On one occasion someone had grown potatoes and she had not seen them grown in the ground before. 

“I learned and they learned.”

Taylor said last year her ministry’s garden produced 260 pounds of fresh produce that went to a food pantry for those in need.

Socioeconomic equality

Though Sadler said social science can be sticky and other factors are also at play, the people of Flint have shown a tangible effort in recent years to promote neighborhood guardianship. 

The study says Flint has some of the highest unemployment rates of any urban metropolitan areas and below average police presence per capita. Where government has fallen short of needs, Flint residents have created for themselves a sense of control in what happens next.

When attempting to increase order in a community by beautifying it, it’s important to go about greening efforts in such a way that a neighborhood does not become gentrified, Sadler said. From an urban planning standpoint, integrated communities promote better public health and contribute to social equity. 

“Nice neighborhoods are often outbid to the highest bidder, but when we deliberately plan communities that include affordable housing and smaller units and townhomes instead of pushing all of the poor housing to one part of town, everybody benefits,” Sadler said. “People with fewer resources share the resources of the people who have more. They go to the same libraries, the same schools, they get the same education.”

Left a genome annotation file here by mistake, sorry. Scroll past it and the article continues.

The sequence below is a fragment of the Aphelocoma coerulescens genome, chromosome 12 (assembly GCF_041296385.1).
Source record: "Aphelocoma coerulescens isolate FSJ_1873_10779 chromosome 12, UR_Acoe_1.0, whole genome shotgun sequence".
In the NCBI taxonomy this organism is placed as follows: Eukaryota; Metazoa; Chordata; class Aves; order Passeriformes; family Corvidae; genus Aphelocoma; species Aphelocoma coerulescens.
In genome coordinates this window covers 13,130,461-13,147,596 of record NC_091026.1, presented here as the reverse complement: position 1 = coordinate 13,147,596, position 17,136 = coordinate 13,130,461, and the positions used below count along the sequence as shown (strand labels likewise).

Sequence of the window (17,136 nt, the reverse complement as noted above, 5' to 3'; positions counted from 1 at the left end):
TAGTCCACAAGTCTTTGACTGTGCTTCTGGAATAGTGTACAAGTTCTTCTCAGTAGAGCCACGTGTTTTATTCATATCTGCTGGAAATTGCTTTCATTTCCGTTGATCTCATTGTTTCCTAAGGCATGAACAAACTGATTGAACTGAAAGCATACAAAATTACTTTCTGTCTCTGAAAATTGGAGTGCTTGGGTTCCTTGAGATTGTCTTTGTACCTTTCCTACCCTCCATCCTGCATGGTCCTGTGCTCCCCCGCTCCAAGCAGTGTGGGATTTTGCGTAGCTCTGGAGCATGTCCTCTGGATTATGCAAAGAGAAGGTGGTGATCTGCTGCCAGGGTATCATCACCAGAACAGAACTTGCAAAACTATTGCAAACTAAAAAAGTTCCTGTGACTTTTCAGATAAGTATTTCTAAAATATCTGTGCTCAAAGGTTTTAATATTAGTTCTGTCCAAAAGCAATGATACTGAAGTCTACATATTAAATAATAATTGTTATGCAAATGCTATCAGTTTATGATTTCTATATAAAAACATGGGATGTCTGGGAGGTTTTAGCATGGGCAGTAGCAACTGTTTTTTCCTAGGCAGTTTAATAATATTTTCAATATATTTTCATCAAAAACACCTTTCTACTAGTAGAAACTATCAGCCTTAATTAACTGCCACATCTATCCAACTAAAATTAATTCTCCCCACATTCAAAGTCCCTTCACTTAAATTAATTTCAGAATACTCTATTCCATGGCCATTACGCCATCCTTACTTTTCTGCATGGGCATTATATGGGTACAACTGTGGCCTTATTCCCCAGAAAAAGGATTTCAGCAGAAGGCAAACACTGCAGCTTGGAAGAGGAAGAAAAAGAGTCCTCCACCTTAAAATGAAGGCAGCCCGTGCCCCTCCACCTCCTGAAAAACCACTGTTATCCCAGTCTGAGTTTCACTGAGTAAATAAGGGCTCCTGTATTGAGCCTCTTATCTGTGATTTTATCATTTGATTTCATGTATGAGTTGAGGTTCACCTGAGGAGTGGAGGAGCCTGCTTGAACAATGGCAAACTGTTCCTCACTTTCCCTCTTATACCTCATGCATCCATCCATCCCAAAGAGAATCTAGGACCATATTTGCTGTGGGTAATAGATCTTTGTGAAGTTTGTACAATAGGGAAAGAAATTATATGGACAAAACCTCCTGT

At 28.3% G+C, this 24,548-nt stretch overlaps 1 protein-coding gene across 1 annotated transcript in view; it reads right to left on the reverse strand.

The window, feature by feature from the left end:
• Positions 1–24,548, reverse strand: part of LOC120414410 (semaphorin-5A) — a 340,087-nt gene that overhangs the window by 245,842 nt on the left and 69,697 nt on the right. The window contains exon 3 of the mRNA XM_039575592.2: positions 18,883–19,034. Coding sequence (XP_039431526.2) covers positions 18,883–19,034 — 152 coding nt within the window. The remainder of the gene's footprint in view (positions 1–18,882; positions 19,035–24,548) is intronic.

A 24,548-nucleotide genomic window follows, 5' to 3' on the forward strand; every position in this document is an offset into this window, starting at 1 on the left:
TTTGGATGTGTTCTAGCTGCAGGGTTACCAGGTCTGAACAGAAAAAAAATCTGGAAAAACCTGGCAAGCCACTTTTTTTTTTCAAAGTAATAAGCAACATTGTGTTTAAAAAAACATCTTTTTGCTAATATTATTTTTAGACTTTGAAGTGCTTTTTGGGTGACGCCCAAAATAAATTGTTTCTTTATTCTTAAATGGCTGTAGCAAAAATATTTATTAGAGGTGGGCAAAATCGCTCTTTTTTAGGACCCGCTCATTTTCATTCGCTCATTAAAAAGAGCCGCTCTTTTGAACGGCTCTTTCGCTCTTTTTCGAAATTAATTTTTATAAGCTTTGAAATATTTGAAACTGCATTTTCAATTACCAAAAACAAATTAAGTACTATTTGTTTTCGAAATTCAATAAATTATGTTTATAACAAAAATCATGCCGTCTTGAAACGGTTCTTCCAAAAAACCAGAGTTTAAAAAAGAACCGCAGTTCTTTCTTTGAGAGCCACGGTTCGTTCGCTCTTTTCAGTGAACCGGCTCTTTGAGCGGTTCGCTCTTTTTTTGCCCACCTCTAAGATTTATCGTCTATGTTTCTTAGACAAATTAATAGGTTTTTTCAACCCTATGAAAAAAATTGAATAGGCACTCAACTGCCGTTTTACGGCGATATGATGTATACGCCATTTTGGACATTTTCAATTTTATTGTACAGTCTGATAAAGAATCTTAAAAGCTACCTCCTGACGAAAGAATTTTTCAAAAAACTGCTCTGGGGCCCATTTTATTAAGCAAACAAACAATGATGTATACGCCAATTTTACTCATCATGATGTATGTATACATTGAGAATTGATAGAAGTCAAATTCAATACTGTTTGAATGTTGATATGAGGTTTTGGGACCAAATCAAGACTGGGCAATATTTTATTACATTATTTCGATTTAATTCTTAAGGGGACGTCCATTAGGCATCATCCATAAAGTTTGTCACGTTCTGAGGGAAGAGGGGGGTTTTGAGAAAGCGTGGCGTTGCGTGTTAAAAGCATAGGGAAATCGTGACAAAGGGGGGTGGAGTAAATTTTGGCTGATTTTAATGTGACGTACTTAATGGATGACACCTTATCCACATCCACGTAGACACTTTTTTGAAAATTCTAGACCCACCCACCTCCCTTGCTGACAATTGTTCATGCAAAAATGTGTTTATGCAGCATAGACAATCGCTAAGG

Forces at play

Though Sadler’s study concluded that there is a clear and growing correlation over time between greening efforts and crime rates in Flint, simply making an area prettier may not be the driving force behind reducing crime.

“It’s not so much making the space nicer and greener looking, it’s to get the community invested into the neighborhood that matters,” Wolfe said. “The most beneficial in terms of reductions in crime rates is greater investment of the community and willingness of the community to care about their neighborhood.”

Whether or not it’s the mowed lawns or rose bushes, there are forces at play here, Sadler said. It could be the feeling that somebody may be watching or that neighbors will stand up for each other, but something seems to happen when people plant flowers.

“It may be less that it looks nice than the fact that people perceive that others care about the neighborhood, so they become less likely to commit crimes in that neighborhood because there’s a sense that they’re being watched or that people are looking out for one another,” Sadler said.